ORLANDO, Fla. — In skateboarding’s nearly 80-year history, skaters have turned to the culture and art form as a way to fit in and bond over a shared passion.
Historically, teens hanging out at skateparks have been thought of as disrespectful delinquents and misfits. Over time, those misconceptions have largely vanished, leaving a broad acceptance of the activity as a safe way to get outdoors and a chance for personal growth.
For all of its grassroots gusto and opportunity for outcasts, Zach Moldof, a Jewish Floridian and skateboard anthropologist, recognizes that not everyone who might enjoy skateboarding has access to the culture. He hopes to unite communities and eliminate barriers to skating through his nonprofit, Skate Bud.
“We make skateboarding more accessible through prioritizing disenfranchised communities,” Moldof said.
The skate evangelist previously expressed himself through journalism and hip-hop music before turning his full attention to skateboarding. Skate Bud first started in Los Angeles as a way to help skaters find parks before Moldof, a Broward County native, moved back to Florida with his wife and son in 2022 with community outreach in mind.
“Kids don’t get a lot of opportunities to get positive encouragement from adults who are not authority figures,” he said. “If you’re 13 and I’m 42, and we’re both trying at something and failing, you’re encouraging me and I’m encouraging you.”
The work of expanding skateboard accessibility comes at a critical time for American teens. According to data from the Centers for Disease Control and Prevention, 44 percent of high school students felt persistently sad or hopeless in the year following the onset of the COVID-19 pandemic. From 2011-2021, the CDC saw “significant increases in the percentage of youth who seriously considered suicide, made a suicide plan, and attempted suicide.”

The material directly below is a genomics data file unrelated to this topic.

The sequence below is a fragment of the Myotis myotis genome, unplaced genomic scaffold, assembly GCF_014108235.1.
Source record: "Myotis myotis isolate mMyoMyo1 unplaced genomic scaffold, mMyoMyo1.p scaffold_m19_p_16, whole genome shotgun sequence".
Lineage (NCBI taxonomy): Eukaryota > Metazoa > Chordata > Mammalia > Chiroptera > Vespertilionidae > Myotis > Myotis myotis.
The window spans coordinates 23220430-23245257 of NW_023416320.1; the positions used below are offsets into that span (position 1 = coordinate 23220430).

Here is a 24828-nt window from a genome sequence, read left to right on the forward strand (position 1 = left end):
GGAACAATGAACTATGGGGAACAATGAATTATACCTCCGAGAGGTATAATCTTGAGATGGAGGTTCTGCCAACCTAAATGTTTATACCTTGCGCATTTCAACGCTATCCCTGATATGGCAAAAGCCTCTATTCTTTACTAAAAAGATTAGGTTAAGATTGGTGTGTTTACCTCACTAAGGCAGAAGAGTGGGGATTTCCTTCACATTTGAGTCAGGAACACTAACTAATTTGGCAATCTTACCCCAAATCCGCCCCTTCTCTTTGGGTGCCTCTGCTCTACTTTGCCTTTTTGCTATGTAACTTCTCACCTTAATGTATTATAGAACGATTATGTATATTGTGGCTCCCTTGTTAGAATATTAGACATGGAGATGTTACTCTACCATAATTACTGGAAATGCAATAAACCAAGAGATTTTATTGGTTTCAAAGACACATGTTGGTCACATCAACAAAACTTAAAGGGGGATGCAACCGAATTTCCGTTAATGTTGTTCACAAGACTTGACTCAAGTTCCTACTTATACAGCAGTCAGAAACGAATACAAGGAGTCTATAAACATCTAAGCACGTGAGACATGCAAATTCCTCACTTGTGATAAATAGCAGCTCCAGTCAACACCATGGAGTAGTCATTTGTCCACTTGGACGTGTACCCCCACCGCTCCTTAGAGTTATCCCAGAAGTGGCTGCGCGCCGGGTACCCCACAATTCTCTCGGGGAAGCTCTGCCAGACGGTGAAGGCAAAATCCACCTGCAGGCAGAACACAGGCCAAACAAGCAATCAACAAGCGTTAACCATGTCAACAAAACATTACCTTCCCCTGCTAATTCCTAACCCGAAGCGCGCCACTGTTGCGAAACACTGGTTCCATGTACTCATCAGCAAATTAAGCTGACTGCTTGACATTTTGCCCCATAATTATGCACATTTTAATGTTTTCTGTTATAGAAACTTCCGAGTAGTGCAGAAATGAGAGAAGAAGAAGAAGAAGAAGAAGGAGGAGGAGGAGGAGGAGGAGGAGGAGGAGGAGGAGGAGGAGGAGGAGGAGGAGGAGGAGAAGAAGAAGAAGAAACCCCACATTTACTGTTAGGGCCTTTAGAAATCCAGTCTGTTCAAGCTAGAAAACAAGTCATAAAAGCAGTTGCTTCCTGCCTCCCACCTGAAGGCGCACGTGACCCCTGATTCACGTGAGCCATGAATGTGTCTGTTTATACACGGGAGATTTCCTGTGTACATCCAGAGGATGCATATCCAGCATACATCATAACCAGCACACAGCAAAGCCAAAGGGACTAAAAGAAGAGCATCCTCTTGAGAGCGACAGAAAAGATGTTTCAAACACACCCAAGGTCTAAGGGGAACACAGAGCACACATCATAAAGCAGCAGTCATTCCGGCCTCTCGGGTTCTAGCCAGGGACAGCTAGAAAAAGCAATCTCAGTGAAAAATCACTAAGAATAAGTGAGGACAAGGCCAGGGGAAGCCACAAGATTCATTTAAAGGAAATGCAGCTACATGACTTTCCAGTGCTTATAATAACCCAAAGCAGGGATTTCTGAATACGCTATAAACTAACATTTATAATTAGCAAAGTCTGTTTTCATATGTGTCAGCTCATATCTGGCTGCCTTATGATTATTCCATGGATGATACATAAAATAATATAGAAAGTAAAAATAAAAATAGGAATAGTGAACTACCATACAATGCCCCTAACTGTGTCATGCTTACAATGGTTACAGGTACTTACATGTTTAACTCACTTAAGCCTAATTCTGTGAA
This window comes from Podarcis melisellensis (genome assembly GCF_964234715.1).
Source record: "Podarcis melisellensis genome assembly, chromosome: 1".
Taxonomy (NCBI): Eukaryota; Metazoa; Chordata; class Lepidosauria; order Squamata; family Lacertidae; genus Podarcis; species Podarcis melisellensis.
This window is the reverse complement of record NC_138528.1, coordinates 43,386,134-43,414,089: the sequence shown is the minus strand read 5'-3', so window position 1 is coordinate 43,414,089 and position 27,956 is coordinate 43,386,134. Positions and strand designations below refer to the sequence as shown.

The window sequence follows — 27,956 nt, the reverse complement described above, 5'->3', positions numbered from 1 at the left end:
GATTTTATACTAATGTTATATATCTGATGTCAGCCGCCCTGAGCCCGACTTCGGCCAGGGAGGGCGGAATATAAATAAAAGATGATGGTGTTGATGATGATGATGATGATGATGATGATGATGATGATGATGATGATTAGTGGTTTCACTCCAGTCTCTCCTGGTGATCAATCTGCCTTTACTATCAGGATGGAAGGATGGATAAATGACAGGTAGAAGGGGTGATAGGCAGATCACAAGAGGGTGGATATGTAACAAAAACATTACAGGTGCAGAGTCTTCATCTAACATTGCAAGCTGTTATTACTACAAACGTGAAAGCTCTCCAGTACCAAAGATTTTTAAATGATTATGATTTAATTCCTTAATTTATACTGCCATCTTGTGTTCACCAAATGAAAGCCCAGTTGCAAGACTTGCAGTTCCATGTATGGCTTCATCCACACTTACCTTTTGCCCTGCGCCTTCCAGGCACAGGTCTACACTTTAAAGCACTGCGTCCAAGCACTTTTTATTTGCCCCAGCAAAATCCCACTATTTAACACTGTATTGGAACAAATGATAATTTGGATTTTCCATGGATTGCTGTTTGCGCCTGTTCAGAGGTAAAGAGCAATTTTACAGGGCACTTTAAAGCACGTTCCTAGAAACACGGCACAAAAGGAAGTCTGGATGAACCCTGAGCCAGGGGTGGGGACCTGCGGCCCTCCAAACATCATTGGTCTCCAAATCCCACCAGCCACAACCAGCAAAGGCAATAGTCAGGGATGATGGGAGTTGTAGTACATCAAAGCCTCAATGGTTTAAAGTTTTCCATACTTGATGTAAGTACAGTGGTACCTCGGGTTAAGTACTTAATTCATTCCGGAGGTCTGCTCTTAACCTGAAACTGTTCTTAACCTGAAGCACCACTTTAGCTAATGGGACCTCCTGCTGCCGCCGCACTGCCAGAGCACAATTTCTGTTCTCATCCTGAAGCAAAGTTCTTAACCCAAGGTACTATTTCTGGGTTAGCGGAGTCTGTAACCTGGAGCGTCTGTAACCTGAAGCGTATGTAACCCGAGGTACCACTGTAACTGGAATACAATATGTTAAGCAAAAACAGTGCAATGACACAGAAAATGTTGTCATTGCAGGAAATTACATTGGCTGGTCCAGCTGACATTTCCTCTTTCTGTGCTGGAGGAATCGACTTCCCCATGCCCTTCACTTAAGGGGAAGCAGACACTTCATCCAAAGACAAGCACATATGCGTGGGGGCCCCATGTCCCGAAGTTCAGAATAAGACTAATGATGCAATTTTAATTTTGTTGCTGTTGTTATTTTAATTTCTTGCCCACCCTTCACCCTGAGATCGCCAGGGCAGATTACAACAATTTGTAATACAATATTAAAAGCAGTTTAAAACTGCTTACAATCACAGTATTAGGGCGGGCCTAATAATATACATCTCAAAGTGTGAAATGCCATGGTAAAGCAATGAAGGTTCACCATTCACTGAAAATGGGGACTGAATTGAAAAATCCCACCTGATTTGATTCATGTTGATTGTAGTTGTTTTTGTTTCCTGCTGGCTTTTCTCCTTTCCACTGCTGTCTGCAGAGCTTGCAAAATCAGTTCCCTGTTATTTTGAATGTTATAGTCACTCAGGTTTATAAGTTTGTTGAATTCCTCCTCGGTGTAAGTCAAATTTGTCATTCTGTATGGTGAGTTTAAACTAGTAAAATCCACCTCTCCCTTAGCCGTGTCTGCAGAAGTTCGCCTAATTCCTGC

A yearlong study of skateboarding culture, “Beyond the Board,” highlights the ways that skating helps youth have fun, relieve stress, stick with challenges, build relationships and find creative expression.
Moldof understands on a personal level that teens may have a layered and complex way of viewing the world, and also the ways they may benefit from spending time at the skate park.
“Kids, like me, are complicated — kids who get arrested and kids who deal with the kind of stuff that I’m trying to address. They don’t have a simple, easy way of life or looking at the world,” he said. “It allows young people to have that curiosity and to feel comfortable being vulnerable.”
In his Central Florida work, Moldof is spending his Friday afternoons at Barnett Park inviting kids of all ages to come out and learn skateboarding on loaner boards. Beyond Orlando, the Skate Bud book can help beginners learn all the ins and outs of tricks, trucks and skateboard culture.
At the same time, Moldof is advocating for more state parks and eventually getting skateboards into places where they can be checked out to the public, like libraries and recreation centers.
If a rising tide lifts all ships, maybe skateboarding can help lift youth to a new echelon of society, if only they’re given a chance.
“I feel like I’m still that 21-year-old trying to prove that I’m not bad, and I also know that nobody is going to give someone like me a chance,” Moldof said. “My only option is finding a way to make a door so big we can all fit through.”
To learn more, visit skatebud.com.